Bears safety Eddie Jackson was a first-team all-pro. | Nam Y. Huh/AP photo

Bears’ season ended with no help from TE Trey Burton or Pro Bowl S Eddie Jackson

SHARE Bears’ season ended with no help from TE Trey Burton or Pro Bowl S Eddie Jackson
SHARE Bears’ season ended with no help from TE Trey Burton or Pro Bowl S Eddie Jackson

When Pro Bowl safety Eddie Jackson tested his right ankle hours before the Bears’ game Sunday against the Eagles, there was one question coaches said he had to answer: Could he play man coverage with it?

Jackson realized he couldn’t.

‘‘I didn’t want to go up there and not be able to perform to the level that I can, that I know I can,’’ Jackson said. ‘‘That was just the biggest thing: Don’t go out there and try to be a superhero and you can’t perform and you hurt the team, giving up big plays and stuff like that.’’

Jackson, who suffered a high sprain of his right ankle while returning an interception three weeks ago against the Packers, didn’t play against the Eagles. He was active, though, in case of emergency — and because the Bears had an extra roster spot.

The reason? In one of the strangest turns of the season, former Eagles tight end Trey Burton was held out of the game. Coach Matt Nagy said Burton woke up at 5 a.m. Saturday with pain in his groin.

The team examined Burton, conducted tests and finally reported him as questionable late Saturday. He was inactive against the Eagles.

‘‘It crushed him,’’ Nagy said. ‘‘It absolutely crushed him. I just saw him in there. He feels bad because he feels like he wasn’t there for his guys. How ironic, just crazy ironic, that it was against Philadelphia.’’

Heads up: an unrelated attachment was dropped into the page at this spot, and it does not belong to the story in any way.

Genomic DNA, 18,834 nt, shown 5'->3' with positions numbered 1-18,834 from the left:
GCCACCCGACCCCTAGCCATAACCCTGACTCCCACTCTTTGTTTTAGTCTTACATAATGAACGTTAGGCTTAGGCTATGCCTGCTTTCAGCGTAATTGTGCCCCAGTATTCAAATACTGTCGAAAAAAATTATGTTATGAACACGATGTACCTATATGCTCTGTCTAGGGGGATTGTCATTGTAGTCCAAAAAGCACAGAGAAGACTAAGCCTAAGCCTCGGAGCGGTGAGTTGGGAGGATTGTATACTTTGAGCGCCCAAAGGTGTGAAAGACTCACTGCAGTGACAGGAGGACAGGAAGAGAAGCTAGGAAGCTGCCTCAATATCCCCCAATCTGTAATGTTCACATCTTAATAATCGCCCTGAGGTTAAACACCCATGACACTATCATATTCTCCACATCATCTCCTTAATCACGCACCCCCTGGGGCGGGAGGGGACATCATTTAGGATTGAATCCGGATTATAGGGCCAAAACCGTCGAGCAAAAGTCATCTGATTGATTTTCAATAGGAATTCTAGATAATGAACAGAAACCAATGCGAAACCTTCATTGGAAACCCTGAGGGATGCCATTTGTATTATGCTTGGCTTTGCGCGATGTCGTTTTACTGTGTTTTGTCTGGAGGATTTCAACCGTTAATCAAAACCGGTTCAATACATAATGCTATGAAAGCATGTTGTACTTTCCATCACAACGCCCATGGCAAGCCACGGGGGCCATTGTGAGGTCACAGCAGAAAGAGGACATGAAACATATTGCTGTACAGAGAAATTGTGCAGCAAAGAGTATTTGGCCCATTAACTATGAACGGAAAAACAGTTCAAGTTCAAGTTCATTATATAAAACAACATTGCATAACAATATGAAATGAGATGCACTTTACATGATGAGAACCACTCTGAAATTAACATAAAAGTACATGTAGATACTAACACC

Odd ruling

With 36 seconds left in the first half, Bears quarterback Mitch Trubisky threw a ball deep to receiver Anthony Miller that was broken up by cornerback Cre’Von LeBlanc at the Eagles’ 5. Officials, though, reviewed the play to see whether it was a fumble instead of an incompletion.


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The problem was that neither team had picked up the ball before officials blew the play dead. The play was ruled a fumble, but because it never was recovered, the original call of an incompletion stood up.

Confused? The ruling was poorly explained on the field by referee Tony Corrente, but it ultimately was correct. The rulebook states: ‘‘If the referee does not have clear and obvious visual evidence as to which player recovered the loose ball, or that the ball went out of bounds, the ruling on the field will stand.’’

The Bears eventually kicked a 29-yard field goal as the half expired.

Not enough Tarik

Running back Tarik Cohen got the ball a season-low four times on offense. He carried once for no gain and had three catches for 27 yards.

Asked about Cohen’s usage, Nagy admitted it was low.

‘‘What do you think?’’ he said. ‘‘Four touches is not enough.’’

The Eagles ‘‘had a good game plan against me,’’ Cohen said. ‘‘I don’t feel I did enough with the touches I was given.’’

Cohen did, however, make a big play. With the Bears trailing by a point with about a minute left, he returned a kickoff 35 yards.

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